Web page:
Why ambient light is important in the reading room

Controlling ambient lighting in reading rooms is vital to ensuring that radiologists are able to see scans and notice potential problems as optimally as possible. But why is it so important? Read on to learn the major reasons why ambient light is important, and how you can achieve the optimal reading room.


When viewing medical images, one of the most important factors for accurate diagnosis is contrast. The higher the contrast, the more differences in shades our eyes are able to see. Most medical monitors aim to provide high contrast screens, which is certainly the first and most important way to increase contrast. But even with a high contrast monitor, one little thing can greatly reduce contrast: ambient light.

Ambient light can reduce contrast in several ways. The most obvious ways would be:

Diffuse Reflections: Light is reflected uniformly across the screen, whitewashing the blacks on screen.
Specular reflections and glare: Light is reflected onto the screen directly from an external light source, or reflected off of an object, causing glare or a ‘specter’ of the object to appear on screen. This can be distracting and reduces the contrast at that specific location.
However these can be minimised by using anti-reflective coatings on the screen, and positioning the monitor in such a way that light does not directly reflect onto the screen.

The most major way that ambient light can reduce contrast is by affecting the eyes’ ability to adapt to a certain level of light. At any one time, the human eye can detect a contrast ratio of 1000, however this ratio is not definite, but rather relative. For example when in a dim tunnel you will be able to see most things clearly. When you suddenly exit into the sunshine outside, most objects will be brighter than the bright objects in the tunnel, so they will appear as a bright white to your vision. This is because in the dim tunnel, the darkest objects become ‘black’ to your perception, and the bright objects – for example the dim light coming the ceiling – become ‘white’ to your perception. Anything brighter than the dim light would automatically register as ‘white’ to your vision – thus when you step outside you will suddenly be blinded because the majority of objects will be brighter than anything in the tunnel.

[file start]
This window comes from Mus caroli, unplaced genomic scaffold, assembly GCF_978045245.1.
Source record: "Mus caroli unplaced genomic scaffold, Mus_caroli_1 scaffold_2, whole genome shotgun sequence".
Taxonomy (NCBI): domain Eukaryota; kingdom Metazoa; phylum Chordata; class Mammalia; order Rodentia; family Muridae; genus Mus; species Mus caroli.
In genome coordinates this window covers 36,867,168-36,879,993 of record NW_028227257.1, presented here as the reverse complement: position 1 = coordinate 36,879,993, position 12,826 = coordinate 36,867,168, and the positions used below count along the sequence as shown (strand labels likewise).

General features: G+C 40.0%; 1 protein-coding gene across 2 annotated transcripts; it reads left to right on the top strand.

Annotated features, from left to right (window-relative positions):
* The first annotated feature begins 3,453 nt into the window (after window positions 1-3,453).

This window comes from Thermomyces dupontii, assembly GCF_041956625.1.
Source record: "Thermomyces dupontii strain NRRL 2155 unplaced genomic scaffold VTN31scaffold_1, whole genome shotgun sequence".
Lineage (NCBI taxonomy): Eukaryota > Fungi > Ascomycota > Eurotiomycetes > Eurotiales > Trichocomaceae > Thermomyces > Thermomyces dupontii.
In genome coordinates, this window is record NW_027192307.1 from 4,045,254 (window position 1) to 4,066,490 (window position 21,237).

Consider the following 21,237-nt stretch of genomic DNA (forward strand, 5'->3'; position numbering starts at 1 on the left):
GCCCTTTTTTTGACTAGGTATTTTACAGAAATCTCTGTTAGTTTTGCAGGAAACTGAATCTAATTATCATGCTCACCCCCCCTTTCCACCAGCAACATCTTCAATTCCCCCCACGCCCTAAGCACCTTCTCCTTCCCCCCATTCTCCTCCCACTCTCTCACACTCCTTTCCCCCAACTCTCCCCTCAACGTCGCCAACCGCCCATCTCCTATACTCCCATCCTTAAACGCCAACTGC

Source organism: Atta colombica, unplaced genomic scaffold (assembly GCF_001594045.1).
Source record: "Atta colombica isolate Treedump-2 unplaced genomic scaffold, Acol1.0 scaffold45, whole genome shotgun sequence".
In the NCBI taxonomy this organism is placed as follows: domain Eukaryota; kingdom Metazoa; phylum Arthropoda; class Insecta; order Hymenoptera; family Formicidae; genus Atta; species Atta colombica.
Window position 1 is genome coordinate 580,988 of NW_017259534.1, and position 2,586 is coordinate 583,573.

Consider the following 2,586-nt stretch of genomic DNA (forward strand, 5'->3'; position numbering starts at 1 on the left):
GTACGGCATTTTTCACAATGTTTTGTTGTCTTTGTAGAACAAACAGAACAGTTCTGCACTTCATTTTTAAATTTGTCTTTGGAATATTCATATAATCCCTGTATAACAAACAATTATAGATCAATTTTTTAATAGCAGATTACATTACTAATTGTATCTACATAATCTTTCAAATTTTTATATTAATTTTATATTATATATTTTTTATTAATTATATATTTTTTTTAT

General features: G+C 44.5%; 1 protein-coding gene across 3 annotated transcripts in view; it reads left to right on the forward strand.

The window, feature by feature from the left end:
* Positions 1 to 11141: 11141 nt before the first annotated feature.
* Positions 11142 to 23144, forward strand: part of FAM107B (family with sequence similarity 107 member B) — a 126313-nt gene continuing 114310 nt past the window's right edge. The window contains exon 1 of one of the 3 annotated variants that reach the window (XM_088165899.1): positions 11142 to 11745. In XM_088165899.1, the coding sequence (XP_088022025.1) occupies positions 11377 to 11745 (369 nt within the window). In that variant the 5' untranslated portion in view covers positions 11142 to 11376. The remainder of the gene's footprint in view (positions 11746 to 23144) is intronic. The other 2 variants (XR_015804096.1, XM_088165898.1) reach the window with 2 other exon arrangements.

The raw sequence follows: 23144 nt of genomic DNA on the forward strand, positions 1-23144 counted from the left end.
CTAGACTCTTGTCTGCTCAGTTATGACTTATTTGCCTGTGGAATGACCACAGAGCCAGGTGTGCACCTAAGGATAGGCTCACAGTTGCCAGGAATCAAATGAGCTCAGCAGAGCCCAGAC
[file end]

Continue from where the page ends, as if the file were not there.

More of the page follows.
dark to light adaption aed

Conversely, if your eyes are adjusted to a sunny environment and you suddenly go into a dim tunnel, everything darker than the dark objects in the sunshine will suddenly appear black. You have probably experienced this yourself either entering or exiting a tunnel or dark room, and know that it takes several minutes until you can clearly see again in a new environment.

This is relevant in the reading room, because if the screen and the ambient light are quite different (either brighter or darker) your vision will constantly be readjusting between the ambient light and the screen each time you look away from the screen. Despite your eyes adjusting to the screen, as soon as you look away to a brightly lit wall, light or object – your eyes will begin readjusting to this change in contrast. So, when you look back to your screen you will no longer have optimal vision until several minutes have passed.

In general it is recommended that the ambient lighting matches the brightness of your screen – which is stated to be 20 to 40 lux when the screen is at a brightness of at least 350 cd/m2 (or 420 cd/m2 for mammography), as per the American College of Radiology guidelines. However the European guidelines for quality assurance in breast cancer screening diagnoses recommends 20 lux or less. One study has shown that ambient lighting below 7 lux is too dark, and over 100 lux is too bright, so regardless of which recommendation is followed – ambient light must not be too dark or too bright. Additionally, before beginning work, a radiologist should allow their eyes to adjust for about 15 minutes to bring their vision to the optimal level.